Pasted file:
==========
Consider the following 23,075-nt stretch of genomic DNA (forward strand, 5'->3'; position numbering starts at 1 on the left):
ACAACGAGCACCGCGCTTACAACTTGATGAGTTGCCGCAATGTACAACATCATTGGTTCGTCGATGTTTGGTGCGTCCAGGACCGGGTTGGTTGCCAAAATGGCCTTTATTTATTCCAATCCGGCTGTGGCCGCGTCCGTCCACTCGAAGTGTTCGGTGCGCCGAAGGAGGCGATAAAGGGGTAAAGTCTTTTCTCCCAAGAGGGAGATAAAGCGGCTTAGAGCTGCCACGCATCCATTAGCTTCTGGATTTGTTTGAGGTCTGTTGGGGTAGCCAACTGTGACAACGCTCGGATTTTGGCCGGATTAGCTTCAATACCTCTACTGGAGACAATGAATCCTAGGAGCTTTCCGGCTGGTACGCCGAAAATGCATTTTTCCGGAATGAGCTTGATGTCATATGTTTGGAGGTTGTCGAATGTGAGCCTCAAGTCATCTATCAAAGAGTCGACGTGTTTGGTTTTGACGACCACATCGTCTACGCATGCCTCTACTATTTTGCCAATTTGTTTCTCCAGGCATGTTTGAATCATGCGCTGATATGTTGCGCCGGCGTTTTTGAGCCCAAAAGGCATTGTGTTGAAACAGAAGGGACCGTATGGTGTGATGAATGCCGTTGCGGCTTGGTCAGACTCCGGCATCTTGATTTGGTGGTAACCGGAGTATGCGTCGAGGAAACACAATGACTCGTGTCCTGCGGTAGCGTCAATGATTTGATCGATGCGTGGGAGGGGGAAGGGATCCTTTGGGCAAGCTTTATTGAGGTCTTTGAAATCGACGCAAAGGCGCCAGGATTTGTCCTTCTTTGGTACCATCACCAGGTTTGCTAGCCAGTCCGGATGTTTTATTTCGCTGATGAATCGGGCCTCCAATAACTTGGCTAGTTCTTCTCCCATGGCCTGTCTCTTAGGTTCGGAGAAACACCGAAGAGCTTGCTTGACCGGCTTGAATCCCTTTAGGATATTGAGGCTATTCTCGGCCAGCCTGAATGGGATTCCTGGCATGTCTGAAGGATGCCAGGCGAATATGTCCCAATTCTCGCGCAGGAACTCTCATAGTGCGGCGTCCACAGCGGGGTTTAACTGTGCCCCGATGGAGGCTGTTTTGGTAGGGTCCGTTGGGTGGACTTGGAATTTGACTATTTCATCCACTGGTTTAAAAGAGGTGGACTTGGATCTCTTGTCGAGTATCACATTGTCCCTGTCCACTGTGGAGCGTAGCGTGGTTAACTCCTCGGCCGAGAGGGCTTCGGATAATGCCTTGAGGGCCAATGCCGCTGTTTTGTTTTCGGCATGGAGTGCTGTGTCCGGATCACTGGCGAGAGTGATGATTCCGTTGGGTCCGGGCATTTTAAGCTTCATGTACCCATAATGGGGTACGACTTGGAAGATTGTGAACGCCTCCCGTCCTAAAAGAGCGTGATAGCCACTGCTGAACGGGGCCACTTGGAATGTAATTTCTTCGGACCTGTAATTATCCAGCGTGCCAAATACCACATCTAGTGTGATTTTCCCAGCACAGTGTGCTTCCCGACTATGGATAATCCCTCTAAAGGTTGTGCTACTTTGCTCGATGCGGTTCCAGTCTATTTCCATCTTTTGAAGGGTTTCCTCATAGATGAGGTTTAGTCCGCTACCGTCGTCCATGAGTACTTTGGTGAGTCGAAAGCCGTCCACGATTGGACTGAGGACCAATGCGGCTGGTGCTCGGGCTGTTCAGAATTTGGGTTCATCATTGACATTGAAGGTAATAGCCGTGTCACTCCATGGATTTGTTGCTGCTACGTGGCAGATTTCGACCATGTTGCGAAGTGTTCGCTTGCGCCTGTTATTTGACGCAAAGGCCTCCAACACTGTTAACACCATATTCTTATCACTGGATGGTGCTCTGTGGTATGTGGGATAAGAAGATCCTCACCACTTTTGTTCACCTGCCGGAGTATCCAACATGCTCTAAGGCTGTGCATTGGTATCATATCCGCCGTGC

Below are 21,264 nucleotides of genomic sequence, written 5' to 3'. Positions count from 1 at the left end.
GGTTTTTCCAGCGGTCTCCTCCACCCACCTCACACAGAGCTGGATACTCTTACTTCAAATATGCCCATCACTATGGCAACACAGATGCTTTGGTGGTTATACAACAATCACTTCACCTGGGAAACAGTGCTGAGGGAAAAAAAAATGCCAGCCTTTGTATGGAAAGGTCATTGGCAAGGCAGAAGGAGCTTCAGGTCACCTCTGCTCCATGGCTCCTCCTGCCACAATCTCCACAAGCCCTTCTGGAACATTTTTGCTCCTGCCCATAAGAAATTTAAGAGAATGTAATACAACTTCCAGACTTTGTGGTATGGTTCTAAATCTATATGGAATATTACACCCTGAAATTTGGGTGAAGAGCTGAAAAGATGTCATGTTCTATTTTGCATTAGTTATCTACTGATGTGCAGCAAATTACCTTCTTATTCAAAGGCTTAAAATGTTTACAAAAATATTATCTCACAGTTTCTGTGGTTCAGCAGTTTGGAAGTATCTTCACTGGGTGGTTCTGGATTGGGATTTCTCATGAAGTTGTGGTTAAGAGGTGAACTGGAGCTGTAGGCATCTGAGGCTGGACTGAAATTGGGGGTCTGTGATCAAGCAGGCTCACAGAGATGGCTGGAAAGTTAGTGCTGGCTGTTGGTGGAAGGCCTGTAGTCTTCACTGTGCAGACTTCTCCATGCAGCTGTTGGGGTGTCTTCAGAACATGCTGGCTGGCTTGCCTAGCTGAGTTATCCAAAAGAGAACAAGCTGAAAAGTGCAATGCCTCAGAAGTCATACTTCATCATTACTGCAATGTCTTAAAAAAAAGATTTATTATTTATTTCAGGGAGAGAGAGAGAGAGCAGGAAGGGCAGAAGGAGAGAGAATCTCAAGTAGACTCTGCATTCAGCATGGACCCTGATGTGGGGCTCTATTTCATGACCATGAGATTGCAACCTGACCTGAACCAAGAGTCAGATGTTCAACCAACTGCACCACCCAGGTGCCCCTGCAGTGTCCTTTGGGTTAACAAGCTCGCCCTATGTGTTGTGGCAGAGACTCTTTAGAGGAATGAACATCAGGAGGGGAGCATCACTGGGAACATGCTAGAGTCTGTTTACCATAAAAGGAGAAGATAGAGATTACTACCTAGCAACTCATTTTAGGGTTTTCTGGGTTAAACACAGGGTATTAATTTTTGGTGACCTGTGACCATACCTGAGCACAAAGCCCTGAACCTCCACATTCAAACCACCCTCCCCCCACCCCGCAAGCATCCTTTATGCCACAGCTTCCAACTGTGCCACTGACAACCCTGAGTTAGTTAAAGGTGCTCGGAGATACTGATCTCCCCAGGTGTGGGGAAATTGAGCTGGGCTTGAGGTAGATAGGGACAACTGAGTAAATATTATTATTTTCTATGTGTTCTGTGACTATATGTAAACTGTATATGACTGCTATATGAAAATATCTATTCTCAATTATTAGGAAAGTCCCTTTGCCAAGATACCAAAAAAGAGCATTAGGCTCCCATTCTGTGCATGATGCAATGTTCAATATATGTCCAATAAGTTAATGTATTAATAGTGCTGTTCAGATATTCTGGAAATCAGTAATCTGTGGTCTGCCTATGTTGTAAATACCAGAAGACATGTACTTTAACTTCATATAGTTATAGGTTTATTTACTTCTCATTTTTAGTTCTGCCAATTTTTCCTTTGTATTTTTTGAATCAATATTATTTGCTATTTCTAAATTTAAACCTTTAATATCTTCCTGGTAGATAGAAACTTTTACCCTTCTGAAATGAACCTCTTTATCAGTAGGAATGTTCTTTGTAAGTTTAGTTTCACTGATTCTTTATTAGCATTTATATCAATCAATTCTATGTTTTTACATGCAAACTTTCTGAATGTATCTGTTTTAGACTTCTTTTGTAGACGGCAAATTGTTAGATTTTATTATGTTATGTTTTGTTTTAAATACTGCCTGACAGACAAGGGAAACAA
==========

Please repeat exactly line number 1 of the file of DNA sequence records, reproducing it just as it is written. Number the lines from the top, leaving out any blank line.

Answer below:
Consider the following 23,075-nt stretch of genomic DNA (forward strand, 5'->3'; position numbering starts at 1 on the left):